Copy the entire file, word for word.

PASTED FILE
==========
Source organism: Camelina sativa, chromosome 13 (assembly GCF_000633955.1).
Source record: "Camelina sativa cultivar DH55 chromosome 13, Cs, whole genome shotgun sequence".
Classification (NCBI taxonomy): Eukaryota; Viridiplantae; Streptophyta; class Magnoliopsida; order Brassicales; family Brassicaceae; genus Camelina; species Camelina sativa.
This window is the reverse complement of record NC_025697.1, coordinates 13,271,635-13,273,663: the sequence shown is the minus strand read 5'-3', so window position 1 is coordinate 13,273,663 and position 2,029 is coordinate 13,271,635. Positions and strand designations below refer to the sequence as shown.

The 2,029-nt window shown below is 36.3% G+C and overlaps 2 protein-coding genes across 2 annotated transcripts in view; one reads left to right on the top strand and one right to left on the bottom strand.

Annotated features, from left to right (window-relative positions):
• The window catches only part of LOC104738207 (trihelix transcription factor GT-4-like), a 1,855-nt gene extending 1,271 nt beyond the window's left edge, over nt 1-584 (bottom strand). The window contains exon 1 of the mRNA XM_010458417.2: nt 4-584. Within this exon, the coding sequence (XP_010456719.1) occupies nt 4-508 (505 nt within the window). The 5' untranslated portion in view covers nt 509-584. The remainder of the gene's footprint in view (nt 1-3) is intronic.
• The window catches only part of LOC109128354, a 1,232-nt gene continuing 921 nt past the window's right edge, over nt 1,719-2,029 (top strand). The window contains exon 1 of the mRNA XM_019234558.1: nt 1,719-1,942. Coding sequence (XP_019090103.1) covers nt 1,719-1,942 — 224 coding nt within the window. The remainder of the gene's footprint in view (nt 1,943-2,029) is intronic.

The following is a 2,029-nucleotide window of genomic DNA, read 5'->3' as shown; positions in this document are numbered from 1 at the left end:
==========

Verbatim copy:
Source organism: Camelina sativa, chromosome 13 (assembly GCF_000633955.1).
Source record: "Camelina sativa cultivar DH55 chromosome 13, Cs, whole genome shotgun sequence".
Classification (NCBI taxonomy): Eukaryota; Viridiplantae; Streptophyta; class Magnoliopsida; order Brassicales; family Brassicaceae; genus Camelina; species Camelina sativa.
This window is the reverse complement of record NC_025697.1, coordinates 13,271,635-13,273,663: the sequence shown is the minus strand read 5'-3', so window position 1 is coordinate 13,273,663 and position 2,029 is coordinate 13,271,635. Positions and strand designations below refer to the sequence as shown.

The 2,029-nt window shown below is 36.3% G+C and overlaps 2 protein-coding genes across 2 annotated transcripts in view; one reads left to right on the top strand and one right to left on the bottom strand.

Annotated features, from left to right (window-relative positions):
• The window catches only part of LOC104738207 (trihelix transcription factor GT-4-like), a 1,855-nt gene extending 1,271 nt beyond the window's left edge, over nt 1-584 (bottom strand). The window contains exon 1 of the mRNA XM_010458417.2: nt 4-584. Within this exon, the coding sequence (XP_010456719.1) occupies nt 4-508 (505 nt within the window). The 5' untranslated portion in view covers nt 509-584. The remainder of the gene's footprint in view (nt 1-3) is intronic.
• The window catches only part of LOC109128354, a 1,232-nt gene continuing 921 nt past the window's right edge, over nt 1,719-2,029 (top strand). The window contains exon 1 of the mRNA XM_019234558.1: nt 1,719-1,942. Coding sequence (XP_019090103.1) covers nt 1,719-1,942 — 224 coding nt within the window. The remainder of the gene's footprint in view (nt 1,943-2,029) is intronic.

The following is a 2,029-nucleotide window of genomic DNA, read 5'->3' as shown; positions in this document are numbered from 1 at the left end: